Wait, I think I might have confused two different situations here.

Or maybe I haven't.

We were not practicing any skills or building any new knowledge as we played the "Two Truths and a Lie" game. We had to listen to a 30 minute explanation of the game, each write two truths and a lie about ourselves on a piece of paper, go around our table and guess each person's lie, choose someone from our table to share with the group, and then have each group share one while the rest of us doodled on our agendas. (I, myself, drew a detailed sketch of my own creation: Eldy, the ELD gremlin.) This took well over an hour and a half to complete. (The game, not the sketch. The sketch was an on-again, off-again project for 8 hours.)

Two Truths and a Lie: Fun dinner party game?


Was I at a dinner party?

If I was, that was the crappiest stale danish dinner I've ever eaten at eight o'clock in the morning.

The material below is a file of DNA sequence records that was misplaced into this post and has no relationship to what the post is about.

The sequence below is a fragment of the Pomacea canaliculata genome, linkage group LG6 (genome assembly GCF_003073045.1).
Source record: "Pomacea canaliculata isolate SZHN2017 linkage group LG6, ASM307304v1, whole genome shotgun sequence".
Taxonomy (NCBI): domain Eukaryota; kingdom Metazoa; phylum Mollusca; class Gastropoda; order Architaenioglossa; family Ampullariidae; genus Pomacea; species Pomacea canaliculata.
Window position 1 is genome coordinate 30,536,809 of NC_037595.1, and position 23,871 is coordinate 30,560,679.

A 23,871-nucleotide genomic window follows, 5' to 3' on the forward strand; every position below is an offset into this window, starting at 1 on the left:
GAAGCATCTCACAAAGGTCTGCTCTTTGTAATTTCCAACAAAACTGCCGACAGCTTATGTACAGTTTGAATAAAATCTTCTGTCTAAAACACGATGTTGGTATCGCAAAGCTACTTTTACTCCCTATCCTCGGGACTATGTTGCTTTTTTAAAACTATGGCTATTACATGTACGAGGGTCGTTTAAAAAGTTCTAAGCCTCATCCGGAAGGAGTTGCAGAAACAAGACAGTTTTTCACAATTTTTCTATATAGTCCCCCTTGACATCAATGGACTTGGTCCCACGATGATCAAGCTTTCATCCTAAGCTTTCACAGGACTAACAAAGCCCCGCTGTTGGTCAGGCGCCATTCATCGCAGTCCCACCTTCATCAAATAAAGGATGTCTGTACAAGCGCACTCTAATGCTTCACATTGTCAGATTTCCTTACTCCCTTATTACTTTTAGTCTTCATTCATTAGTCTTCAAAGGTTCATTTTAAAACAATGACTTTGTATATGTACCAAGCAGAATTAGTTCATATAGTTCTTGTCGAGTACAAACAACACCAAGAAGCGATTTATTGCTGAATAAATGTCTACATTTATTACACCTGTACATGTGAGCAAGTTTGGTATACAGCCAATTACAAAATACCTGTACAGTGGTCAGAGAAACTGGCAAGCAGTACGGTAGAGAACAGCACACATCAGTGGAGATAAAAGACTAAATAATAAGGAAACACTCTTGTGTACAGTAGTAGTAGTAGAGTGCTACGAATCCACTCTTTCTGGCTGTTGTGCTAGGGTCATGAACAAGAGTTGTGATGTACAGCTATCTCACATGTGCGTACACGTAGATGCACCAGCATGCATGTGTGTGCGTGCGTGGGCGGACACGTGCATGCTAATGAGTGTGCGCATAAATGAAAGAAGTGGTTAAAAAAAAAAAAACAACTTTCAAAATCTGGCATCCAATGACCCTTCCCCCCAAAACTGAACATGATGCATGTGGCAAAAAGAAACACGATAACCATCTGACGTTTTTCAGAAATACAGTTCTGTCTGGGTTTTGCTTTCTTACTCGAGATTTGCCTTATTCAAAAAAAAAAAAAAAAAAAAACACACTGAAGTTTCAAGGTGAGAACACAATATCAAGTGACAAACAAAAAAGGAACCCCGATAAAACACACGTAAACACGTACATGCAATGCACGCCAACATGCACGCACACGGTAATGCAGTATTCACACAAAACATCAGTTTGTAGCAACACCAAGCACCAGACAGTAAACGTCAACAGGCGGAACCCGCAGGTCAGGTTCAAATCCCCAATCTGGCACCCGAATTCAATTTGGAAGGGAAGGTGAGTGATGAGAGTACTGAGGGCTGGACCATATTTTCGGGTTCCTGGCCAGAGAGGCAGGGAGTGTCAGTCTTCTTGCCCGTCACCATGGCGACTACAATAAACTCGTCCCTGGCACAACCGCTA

Helping me to build knowledge about our new ELD curriculum?

Uummm, no.

Busy work?

I'll let you decide.

We went on to do other useless activities that morning which included a lot of working with our table groups, writing on giant pieces of paper with different colored markers, arguing over who had to present our work when we ultimately shared it with the entire group, and then listening to each group share information from their sheets that was exactly like the information on all the other sheets because we have all been to the same trainings about this information.

By the end of that in-service, my district had given me the equivalent of six hours of Frank Shaffer worksheets, one hour of useful instruction, and an acute distaste for "sharing out with the group."

But looking on the bright side, this in-service led to the birth of Eldy, the ELD gremlin!

I love having a new friend.

Sunday, August 17, 2008

Slight Raise, then Drop

It was Back To Work for me last Thursday and we all know what that means…

more blog posts!

more staff meetings!

and more teacher in-services that give me fodder for more blog posts!

We started this year off with a full day in-service with a two-fold objective:

  1. 1. Introduce us to our new English Language Development (ELD) curriculum.